Opening Friday 15 March at the Hellenic Museum, the exhibition Beyond Attica: Art of Magna Graecia is a unique collection of Attic black-figure and south Italian red-figure vases, dating from the 6th century to 4th century BCE.
Until the fifth century BCE South Italian settlements imported their pottery from Corinth and Athens.
By the end of the Peloponnesian War in 404 BCE, Athenian pot production and trade had declined and cities in South Italy began to manufacture pottery locally.
The five regions in South Italy: Lucania, Apulia, Campania, Paestum and Sicily produced significant amounts of pottery between 440 and 300 BCE.
While these areas were both politically independent and culturally unique regions of the Greek world, they nevertheless drew influence from Athenian pottery shape, design, and iconography.
Working with these Attic models, South Italian painters and potters developed their own styles and shapes- distinguishing them from their counterparts in mainland Greece.
A distinct preference for added colour especially white, yellow and red, is characteristic of South Italian vases in the fourth century BCE.
Pottery was a ubiquitous part of ancient Greek life.
Through subject matter, shape and find location of vases, the contemporary viewer can learn a great deal about life in both mainland Greece, and the South Italian and Sicilian settlements often referred to as Magna Graecia (Great Greece).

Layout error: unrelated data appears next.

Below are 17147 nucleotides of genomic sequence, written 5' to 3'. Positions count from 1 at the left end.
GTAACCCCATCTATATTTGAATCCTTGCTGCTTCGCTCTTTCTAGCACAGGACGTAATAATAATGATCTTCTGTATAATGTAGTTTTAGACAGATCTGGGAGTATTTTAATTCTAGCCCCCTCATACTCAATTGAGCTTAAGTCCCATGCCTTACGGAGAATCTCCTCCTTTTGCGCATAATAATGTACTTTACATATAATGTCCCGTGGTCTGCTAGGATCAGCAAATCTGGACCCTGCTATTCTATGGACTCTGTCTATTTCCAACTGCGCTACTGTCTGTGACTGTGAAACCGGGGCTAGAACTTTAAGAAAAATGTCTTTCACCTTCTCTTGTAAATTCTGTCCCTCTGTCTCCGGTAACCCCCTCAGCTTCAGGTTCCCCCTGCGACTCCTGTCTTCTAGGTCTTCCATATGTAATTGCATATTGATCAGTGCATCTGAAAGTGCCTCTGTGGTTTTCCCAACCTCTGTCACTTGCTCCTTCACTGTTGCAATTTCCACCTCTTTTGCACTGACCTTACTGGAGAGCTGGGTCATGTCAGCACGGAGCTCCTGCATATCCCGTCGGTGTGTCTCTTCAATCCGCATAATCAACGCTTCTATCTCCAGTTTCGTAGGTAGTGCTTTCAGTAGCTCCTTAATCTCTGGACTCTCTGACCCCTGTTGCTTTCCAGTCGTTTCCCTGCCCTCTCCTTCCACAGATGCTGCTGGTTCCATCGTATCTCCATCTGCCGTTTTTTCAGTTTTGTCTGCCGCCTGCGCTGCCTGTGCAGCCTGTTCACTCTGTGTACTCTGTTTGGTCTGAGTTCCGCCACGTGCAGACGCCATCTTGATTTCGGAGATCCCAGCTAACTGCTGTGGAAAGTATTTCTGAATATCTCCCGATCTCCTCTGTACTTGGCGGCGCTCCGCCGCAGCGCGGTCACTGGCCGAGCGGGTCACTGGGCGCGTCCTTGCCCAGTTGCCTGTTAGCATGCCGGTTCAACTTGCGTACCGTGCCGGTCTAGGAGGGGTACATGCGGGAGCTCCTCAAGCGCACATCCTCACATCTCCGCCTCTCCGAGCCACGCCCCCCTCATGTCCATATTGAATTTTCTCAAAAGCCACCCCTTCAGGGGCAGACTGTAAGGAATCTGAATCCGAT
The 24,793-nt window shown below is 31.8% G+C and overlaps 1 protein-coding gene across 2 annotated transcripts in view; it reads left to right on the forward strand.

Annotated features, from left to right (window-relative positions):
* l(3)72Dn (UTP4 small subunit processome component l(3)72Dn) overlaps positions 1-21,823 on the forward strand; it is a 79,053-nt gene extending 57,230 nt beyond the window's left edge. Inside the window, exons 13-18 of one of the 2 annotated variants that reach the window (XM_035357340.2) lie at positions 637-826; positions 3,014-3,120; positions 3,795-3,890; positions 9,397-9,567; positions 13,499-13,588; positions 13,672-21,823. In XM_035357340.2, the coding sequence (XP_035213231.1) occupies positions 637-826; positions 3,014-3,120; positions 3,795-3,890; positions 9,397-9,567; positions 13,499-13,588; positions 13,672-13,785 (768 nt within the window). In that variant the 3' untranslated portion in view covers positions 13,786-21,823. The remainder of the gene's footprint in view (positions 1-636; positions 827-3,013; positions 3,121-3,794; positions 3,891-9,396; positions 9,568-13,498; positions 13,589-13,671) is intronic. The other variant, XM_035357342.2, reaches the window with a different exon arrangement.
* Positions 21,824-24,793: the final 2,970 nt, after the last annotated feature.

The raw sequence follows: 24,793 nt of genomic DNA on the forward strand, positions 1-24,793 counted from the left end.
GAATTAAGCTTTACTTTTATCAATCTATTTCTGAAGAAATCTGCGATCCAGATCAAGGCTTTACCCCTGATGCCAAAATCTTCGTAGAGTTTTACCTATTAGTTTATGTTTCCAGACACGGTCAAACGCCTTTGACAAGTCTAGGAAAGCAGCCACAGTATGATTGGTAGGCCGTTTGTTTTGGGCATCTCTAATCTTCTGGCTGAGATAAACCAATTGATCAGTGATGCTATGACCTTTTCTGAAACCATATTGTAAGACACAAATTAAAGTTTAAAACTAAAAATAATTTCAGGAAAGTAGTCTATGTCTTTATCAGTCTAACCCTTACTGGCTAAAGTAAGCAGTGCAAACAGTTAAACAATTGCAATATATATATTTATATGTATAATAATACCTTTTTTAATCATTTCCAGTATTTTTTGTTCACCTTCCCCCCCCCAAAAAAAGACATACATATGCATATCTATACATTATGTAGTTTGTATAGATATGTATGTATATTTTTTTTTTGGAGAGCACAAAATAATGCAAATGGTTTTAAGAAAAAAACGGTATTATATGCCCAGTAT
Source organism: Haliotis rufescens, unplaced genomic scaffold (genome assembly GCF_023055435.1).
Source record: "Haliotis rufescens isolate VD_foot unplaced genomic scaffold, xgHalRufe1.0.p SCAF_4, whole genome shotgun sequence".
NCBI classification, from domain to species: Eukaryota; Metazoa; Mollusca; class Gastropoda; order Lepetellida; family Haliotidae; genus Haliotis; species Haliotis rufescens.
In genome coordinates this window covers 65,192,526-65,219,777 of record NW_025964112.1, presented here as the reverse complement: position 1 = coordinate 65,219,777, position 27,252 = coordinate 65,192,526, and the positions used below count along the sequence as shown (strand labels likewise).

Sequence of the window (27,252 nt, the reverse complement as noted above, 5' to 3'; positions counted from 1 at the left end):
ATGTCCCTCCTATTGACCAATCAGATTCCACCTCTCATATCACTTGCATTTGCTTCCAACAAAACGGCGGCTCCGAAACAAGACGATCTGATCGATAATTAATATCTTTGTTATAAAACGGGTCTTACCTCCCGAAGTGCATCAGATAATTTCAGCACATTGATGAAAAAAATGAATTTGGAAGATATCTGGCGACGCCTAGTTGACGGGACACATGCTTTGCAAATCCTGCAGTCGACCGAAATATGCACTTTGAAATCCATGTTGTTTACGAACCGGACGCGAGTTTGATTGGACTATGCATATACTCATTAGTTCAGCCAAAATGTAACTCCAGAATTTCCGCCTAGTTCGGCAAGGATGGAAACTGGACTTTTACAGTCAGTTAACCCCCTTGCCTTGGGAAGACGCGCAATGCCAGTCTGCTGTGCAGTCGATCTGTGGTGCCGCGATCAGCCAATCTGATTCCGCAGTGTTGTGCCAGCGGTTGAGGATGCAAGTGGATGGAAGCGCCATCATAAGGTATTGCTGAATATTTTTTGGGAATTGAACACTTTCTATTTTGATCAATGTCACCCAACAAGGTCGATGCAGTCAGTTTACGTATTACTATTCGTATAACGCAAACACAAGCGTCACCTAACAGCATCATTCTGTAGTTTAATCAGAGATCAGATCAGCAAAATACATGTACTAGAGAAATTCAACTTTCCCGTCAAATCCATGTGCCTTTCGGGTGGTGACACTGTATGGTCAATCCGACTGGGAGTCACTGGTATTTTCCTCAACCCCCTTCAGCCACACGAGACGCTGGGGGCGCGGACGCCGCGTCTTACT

For instance, most extant South Italian vases have been discovered in funerary contexts, and a significant number of these vases were likely produced solely as grave goods.
This function is demonstrated by the vases of various shapes and sizes that are open at the bottom, rendering them useless for the living.
Consequently, the examination of ancient pottery from both Athens and South Italy demonstrates not only the spread of Greek life and culture, it also attests to the cultural richness of Greek-speaking settlements.
On loan from the Koumantatakis Family, this exhibition presents a selection of pots ranging from early Athenian black-figure to later Apulian, Campanian, and Lucanian red-figure pottery.
This collection is significant in its scope of style and regional variations; providing the viewer with a comparative and broad selection of ancient Greek pottery, not limited to a single time period or region.
For more information and/or to schedule an interview with the curator please contact Hayley Stoneham email@example.com